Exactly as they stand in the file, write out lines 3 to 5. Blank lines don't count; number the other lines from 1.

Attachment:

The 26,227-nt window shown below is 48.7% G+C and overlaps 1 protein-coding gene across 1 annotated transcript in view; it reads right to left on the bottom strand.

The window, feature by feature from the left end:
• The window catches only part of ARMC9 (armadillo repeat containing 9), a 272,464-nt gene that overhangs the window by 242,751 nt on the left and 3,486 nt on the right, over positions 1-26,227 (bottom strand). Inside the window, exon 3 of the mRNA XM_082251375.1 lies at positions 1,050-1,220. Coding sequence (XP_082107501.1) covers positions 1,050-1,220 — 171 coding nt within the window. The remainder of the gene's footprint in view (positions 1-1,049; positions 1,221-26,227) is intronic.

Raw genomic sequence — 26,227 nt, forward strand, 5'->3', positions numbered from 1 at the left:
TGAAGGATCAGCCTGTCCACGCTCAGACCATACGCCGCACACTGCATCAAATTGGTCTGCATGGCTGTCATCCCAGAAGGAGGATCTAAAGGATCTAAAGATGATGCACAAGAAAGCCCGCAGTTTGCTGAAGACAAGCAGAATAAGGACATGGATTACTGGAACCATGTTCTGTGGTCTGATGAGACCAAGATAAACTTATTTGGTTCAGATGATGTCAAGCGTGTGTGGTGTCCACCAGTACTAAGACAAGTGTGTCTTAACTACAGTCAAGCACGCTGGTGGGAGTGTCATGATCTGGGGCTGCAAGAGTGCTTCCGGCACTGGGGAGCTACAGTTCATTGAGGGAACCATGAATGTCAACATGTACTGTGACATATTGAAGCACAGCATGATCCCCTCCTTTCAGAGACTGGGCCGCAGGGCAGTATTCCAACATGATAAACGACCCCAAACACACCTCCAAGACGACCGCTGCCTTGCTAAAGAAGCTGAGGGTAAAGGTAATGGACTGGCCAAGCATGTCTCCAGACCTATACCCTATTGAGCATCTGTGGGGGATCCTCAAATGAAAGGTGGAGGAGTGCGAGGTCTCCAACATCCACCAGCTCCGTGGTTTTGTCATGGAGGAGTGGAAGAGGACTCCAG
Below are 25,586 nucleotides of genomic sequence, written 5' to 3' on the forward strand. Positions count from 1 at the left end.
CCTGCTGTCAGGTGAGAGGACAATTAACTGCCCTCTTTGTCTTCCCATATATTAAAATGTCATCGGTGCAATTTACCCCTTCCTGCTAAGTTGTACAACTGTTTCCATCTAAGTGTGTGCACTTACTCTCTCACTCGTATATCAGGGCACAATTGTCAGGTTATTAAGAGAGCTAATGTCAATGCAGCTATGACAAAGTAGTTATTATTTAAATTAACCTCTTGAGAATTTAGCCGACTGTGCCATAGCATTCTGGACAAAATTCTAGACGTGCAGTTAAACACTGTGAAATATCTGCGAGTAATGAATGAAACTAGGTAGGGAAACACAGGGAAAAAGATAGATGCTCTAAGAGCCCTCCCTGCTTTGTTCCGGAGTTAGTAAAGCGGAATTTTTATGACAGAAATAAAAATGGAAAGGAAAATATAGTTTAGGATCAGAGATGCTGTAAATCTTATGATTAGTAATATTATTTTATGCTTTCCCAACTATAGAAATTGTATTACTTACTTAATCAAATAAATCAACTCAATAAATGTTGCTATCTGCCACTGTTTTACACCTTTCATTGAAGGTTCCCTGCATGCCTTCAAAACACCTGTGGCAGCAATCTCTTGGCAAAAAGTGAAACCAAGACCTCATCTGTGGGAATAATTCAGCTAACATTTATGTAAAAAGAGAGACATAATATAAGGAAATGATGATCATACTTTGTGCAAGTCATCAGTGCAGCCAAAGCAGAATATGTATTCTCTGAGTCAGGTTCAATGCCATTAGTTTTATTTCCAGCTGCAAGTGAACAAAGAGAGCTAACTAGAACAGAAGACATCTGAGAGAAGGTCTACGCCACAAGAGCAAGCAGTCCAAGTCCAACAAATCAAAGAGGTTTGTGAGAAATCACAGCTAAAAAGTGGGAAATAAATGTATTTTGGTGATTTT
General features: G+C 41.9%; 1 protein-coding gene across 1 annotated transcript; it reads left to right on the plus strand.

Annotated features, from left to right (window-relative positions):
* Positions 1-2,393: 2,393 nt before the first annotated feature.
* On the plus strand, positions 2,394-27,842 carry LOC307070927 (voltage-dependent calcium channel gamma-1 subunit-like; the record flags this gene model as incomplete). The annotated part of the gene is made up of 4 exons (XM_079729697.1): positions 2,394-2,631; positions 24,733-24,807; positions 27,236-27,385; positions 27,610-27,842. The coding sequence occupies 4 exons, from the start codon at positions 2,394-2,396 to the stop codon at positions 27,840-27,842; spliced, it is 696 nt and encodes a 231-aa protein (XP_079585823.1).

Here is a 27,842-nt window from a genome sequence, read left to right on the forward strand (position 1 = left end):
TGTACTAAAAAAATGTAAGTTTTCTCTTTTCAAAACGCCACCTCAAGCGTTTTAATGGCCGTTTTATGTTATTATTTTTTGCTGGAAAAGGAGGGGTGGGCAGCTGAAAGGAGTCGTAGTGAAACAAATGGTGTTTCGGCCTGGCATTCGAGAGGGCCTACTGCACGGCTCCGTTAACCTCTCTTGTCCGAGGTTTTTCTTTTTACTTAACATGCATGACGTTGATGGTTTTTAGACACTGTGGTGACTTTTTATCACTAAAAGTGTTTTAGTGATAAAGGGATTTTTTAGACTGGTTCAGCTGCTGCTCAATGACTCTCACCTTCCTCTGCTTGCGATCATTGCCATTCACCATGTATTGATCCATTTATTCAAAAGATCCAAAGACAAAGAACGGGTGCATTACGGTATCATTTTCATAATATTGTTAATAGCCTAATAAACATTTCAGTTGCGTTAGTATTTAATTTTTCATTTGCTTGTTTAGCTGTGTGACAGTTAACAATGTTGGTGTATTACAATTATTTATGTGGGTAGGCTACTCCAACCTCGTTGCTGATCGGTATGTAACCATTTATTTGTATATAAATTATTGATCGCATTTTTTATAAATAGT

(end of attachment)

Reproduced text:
• The window catches only part of ARMC9 (armadillo repeat containing 9), a 272,464-nt gene that overhangs the window by 242,751 nt on the left and 3,486 nt on the right, over positions 1-26,227 (bottom strand). Inside the window, exon 3 of the mRNA XM_082251375.1 lies at positions 1,050-1,220. Coding sequence (XP_082107501.1) covers positions 1,050-1,220 — 171 coding nt within the window. The remainder of the gene's footprint in view (positions 1-1,049; positions 1,221-26,227) is intronic.

Raw genomic sequence — 26,227 nt, forward strand, 5'->3', positions numbered from 1 at the left:
TGAAGGATCAGCCTGTCCACGCTCAGACCATACGCCGCACACTGCATCAAATTGGTCTGCATGGCTGTCATCCCAGAAGGAGGATCTAAAGGATCTAAAGATGATGCACAAGAAAGCCCGCAGTTTGCTGAAGACAAGCAGAATAAGGACATGGATTACTGGAACCATGTTCTGTGGTCTGATGAGACCAAGATAAACTTATTTGGTTCAGATGATGTCAAGCGTGTGTGGTGTCCACCAGTACTAAGACAAGTGTGTCTTAACTACAGTCAAGCACGCTGGTGGGAGTGTCATGATCTGGGGCTGCAAGAGTGCTTCCGGCACTGGGGAGCTACAGTTCATTGAGGGAACCATGAATGTCAACATGTACTGTGACATATTGAAGCACAGCATGATCCCCTCCTTTCAGAGACTGGGCCGCAGGGCAGTATTCCAACATGATAAACGACCCCAAACACACCTCCAAGACGACCGCTGCCTTGCTAAAGAAGCTGAGGGTAAAGGTAATGGACTGGCCAAGCATGTCTCCAGACCTATACCCTATTGAGCATCTGTGGGGGATCCTCAAATGAAAGGTGGAGGAGTGCGAGGTCTCCAACATCCACCAGCTCCGTGGTTTTGTCATGGAGGAGTGGAAGAGGACTCCAG